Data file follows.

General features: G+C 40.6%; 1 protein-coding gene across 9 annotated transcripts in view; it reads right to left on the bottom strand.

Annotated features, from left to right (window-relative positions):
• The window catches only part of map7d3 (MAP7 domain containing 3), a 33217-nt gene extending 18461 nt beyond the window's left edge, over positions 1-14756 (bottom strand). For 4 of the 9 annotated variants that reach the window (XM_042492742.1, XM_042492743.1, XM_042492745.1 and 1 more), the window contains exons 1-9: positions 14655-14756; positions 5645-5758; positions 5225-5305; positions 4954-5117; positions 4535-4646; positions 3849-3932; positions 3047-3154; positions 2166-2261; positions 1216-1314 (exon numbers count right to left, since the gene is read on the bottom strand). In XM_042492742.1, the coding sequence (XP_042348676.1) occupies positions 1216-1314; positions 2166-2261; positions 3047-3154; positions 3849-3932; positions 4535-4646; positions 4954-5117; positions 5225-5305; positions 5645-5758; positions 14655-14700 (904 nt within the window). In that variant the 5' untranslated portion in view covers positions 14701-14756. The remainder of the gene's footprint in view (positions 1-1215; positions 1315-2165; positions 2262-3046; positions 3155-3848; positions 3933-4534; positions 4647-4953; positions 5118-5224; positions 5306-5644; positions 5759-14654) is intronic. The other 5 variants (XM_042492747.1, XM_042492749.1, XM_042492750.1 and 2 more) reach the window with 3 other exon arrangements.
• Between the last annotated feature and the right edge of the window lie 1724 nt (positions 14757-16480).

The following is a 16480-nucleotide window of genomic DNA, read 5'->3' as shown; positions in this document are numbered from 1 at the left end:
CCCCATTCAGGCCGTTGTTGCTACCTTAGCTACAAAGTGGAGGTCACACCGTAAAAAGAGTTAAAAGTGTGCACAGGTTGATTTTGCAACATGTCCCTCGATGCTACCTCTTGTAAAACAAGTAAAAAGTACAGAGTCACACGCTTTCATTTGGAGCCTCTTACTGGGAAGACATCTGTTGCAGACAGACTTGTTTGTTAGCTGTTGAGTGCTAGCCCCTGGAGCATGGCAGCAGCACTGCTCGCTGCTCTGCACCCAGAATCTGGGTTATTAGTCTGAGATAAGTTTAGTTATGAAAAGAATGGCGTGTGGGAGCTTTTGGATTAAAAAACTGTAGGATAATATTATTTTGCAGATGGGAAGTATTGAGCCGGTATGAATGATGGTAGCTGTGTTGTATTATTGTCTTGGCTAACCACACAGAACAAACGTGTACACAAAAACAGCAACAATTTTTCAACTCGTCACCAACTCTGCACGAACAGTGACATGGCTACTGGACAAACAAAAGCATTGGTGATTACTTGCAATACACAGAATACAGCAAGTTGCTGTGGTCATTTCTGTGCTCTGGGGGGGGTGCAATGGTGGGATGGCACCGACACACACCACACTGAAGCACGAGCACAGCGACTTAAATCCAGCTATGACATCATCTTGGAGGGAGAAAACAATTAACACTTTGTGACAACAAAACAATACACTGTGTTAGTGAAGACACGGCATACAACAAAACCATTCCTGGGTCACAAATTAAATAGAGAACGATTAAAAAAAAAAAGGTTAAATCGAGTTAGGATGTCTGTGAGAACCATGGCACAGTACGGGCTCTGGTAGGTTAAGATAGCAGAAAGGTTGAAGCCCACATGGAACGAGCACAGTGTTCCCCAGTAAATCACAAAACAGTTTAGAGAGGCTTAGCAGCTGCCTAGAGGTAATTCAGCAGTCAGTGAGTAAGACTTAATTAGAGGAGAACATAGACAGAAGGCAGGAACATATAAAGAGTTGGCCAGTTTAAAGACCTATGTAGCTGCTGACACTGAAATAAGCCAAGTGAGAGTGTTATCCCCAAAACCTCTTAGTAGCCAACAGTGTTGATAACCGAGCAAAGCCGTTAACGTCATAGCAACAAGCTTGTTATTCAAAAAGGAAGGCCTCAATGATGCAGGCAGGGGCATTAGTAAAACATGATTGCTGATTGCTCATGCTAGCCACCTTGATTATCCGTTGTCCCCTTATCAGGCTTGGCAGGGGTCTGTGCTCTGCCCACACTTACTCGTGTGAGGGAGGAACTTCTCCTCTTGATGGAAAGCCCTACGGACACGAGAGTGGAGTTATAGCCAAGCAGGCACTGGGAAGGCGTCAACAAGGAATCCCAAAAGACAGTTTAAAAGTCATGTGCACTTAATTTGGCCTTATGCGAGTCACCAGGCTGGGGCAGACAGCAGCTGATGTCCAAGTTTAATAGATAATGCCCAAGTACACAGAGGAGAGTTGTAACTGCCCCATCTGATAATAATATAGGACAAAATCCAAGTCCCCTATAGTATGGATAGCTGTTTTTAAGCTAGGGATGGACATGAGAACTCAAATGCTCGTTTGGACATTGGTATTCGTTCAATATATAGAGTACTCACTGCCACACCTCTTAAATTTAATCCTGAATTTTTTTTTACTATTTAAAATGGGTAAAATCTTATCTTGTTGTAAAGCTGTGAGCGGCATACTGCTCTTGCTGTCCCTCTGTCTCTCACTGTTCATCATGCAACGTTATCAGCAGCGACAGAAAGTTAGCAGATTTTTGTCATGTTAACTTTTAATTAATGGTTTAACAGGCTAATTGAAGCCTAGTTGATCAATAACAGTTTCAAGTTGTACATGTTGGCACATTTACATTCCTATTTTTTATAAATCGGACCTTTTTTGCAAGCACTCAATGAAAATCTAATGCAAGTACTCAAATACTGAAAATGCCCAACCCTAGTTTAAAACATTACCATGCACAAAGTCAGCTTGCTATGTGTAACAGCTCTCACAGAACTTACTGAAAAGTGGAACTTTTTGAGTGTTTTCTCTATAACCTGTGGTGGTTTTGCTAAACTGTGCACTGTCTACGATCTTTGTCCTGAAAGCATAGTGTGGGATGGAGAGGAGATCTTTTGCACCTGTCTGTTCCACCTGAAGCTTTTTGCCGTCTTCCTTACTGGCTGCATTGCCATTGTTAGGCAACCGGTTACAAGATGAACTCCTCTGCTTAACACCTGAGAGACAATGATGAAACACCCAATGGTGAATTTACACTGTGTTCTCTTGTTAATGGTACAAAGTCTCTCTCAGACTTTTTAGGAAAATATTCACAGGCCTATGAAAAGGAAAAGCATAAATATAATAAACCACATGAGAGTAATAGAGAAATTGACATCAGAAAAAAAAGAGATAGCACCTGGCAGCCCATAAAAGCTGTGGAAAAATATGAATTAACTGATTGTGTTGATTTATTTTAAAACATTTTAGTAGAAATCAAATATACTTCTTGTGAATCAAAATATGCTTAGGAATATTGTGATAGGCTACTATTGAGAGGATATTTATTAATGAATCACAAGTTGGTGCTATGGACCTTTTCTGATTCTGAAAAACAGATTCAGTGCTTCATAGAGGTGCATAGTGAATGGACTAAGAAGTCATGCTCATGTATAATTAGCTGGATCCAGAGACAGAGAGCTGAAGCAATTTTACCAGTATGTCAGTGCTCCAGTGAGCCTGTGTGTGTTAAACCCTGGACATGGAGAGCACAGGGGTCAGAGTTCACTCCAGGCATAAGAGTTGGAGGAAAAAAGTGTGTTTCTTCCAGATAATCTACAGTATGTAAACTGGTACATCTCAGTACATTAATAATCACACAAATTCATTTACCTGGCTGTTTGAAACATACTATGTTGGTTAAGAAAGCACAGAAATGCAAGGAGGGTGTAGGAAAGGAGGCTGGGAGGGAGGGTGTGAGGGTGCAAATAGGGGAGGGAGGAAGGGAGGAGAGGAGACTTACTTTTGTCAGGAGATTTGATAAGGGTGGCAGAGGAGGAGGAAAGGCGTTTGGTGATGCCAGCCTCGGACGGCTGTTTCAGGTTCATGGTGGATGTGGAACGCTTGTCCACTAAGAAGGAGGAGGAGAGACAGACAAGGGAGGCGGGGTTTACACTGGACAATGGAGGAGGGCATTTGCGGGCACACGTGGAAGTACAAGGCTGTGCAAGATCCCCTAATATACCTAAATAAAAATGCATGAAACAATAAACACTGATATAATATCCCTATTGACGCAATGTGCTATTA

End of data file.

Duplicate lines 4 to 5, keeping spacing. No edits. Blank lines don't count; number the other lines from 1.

• Between the last annotated feature and the right edge of the window lie 1724 nt (positions 14757-16480).

The following is a 16480-nucleotide window of genomic DNA, read 5'->3' as shown; positions in this document are numbered from 1 at the left end: